Published : Monday, October 9, 2017 | 5:20 AM
Lawyers for singers Pharell Williams and Robin Thicke fought back last Friday in oral arguments before the Ninth Circuit Court of Appeals in Pasadena bidding to reverse a jury’s 2015 verdict which led to the awarding of $5.3 million to the family of the late Motown icon Marvin Gaye on song theft claims.
The scene of the legal warfare is the Richard H. Chambers Courthouse on Grand Avenue, the iconic structure sitting on the lip of the Arroyo Seco and plainly visible by freeway goers entering Pasadena from the west.
Williams and Thicke, who created the hit song “Blurred Lines” at the center of the dispute, launched the appeal against the verdict that saw them ordered to pay $5.3 million and 50% of songwriting and publishing revenues to Gaye’s family after a jury ruled that the song copied Gaye’s 1977 hit “Got to Give It Up.”
Lawyers for Williams and Thicke filed their opening brief with the Ninth Circuit Court of Appeals last August 24 arguing that “if left to stand, the Blurred Lines verdict would chill musical creativity and inhibit the process by which later artists draw inspiration from earlier artists to create new popular music”.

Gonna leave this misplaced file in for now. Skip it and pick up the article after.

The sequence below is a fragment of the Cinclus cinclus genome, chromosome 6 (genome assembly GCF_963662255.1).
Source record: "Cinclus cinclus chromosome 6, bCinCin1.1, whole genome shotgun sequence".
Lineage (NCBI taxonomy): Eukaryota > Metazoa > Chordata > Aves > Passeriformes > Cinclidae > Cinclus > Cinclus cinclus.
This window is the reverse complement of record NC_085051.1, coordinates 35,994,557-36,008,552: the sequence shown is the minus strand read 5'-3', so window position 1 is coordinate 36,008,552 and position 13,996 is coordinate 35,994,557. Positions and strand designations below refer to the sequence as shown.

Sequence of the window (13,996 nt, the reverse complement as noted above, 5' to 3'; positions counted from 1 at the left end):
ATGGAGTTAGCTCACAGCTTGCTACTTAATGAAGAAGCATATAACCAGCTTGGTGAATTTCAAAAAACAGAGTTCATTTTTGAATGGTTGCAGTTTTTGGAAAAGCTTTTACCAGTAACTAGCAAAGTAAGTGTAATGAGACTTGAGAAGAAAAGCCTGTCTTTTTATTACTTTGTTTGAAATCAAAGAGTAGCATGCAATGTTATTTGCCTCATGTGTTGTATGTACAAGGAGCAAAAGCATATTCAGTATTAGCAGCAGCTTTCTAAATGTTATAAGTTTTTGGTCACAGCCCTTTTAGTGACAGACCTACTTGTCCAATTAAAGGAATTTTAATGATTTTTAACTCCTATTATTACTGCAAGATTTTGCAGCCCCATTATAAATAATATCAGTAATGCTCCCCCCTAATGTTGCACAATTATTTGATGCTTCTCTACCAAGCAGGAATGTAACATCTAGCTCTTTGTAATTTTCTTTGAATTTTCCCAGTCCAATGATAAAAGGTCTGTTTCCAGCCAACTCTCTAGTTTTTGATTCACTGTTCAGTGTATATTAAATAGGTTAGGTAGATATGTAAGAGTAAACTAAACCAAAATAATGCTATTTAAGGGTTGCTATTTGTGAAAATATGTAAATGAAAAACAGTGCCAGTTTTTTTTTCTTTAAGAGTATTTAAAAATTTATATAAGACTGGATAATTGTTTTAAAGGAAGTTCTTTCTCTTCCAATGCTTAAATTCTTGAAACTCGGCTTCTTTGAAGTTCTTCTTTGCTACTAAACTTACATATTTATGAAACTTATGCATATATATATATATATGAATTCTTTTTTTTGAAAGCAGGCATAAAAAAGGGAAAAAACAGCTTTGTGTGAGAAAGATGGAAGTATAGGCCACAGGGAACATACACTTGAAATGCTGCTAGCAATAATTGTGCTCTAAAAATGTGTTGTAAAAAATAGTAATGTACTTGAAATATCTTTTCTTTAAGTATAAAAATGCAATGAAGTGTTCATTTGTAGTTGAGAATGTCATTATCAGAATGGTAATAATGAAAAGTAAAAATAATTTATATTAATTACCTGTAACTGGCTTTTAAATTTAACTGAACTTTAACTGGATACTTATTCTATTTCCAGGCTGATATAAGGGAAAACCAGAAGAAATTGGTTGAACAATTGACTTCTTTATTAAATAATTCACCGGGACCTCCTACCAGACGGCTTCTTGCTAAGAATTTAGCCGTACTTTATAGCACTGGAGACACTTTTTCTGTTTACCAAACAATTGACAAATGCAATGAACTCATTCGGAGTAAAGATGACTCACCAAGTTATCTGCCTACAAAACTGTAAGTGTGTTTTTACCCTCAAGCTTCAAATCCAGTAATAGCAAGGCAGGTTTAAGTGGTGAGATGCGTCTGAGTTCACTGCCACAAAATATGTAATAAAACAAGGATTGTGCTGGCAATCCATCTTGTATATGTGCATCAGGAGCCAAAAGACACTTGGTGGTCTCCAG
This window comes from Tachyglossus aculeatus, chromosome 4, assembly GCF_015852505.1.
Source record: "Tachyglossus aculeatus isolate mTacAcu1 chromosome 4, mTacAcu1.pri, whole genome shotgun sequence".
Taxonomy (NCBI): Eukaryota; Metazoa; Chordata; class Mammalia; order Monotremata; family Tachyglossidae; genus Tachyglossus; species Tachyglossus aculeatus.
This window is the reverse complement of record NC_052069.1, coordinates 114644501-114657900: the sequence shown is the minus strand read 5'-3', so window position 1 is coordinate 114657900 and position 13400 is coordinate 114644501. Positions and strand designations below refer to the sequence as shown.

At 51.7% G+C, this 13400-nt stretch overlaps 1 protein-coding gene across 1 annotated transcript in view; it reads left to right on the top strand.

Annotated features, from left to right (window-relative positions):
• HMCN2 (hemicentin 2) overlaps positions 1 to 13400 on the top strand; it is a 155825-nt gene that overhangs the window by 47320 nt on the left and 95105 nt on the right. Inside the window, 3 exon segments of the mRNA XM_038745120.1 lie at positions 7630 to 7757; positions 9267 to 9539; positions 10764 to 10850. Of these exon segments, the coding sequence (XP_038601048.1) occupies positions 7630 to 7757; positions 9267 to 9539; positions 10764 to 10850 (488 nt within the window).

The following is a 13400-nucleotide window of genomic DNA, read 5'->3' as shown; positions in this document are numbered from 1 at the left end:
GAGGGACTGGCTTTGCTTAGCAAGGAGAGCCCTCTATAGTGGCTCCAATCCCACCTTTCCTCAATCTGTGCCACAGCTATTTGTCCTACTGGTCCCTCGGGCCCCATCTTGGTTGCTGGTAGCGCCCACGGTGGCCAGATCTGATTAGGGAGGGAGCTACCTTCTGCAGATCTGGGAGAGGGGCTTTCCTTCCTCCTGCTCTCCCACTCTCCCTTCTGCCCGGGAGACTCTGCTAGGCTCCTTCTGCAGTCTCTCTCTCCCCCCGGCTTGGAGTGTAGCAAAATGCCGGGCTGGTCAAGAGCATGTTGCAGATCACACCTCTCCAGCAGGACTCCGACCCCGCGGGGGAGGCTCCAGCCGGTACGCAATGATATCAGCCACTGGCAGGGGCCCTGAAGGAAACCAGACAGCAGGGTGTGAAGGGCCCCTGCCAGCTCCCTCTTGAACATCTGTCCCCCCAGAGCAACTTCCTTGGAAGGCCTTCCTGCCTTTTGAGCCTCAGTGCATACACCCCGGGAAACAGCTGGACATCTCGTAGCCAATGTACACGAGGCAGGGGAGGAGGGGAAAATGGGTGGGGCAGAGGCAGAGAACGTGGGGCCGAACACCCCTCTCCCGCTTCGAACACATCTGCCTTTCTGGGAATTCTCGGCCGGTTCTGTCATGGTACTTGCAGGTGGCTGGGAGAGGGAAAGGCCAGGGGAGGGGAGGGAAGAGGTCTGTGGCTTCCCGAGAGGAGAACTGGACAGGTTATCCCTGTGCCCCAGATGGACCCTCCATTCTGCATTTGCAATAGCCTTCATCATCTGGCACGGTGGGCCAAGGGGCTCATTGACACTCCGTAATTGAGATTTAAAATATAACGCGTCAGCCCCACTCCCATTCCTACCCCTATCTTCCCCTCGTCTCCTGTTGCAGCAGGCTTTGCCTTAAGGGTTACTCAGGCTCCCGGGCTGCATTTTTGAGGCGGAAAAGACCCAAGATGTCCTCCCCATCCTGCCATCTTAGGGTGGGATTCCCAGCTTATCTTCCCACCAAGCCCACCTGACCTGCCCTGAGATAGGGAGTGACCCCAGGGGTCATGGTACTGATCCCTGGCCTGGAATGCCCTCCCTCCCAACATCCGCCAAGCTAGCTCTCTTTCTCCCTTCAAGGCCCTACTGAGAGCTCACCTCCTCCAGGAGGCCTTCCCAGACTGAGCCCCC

The two based their appeal on the assertion that the judge in the original case, John Kronstadt, misread the law by allowing comparison of the recordings of the two songs, rather than just the sheet music.
Williams and Thicke argued that “Got to Give It Up” was one of the last songs recorded before a change to copyright law to include sound recordings.
“What happened instead was a cascade of legal errors warranting this court’s reversal or vacatur for new trial,” the singers’ opening brief states.
The “Blurred Lines” creators are appealing a jury verdict that they infringed Gaye’s “Got to Give It Up” by copying the feel, sound and instrumentation of the R&B hit, rather than its melody or lyrics. They said they should have won the case on summary judgment, with the court resolving it before the jury got it.
“‘Blurred Lines’ is not substantially similar to ‘Got To Give It Up’ as a matter of law,” the brief added.
The “Blurred Lines” creators are also arguing in their appeal that the trial court failed to remove from consideration elements of the songs that are not protectable under copyright law.
The two musicians continue to believe that the similarities between the two songs are not substantial enough for a copyright infringement claim, and that the decision oversteps the boundaries of musical rights.
Lawyers for the two singers also argue that since the music Gaye copyrighted was sheet music, and not the sound recording, the two songs should be compared only on the basis of what is expressed in the written form, devoid of any musical expressions that occurred in the recording.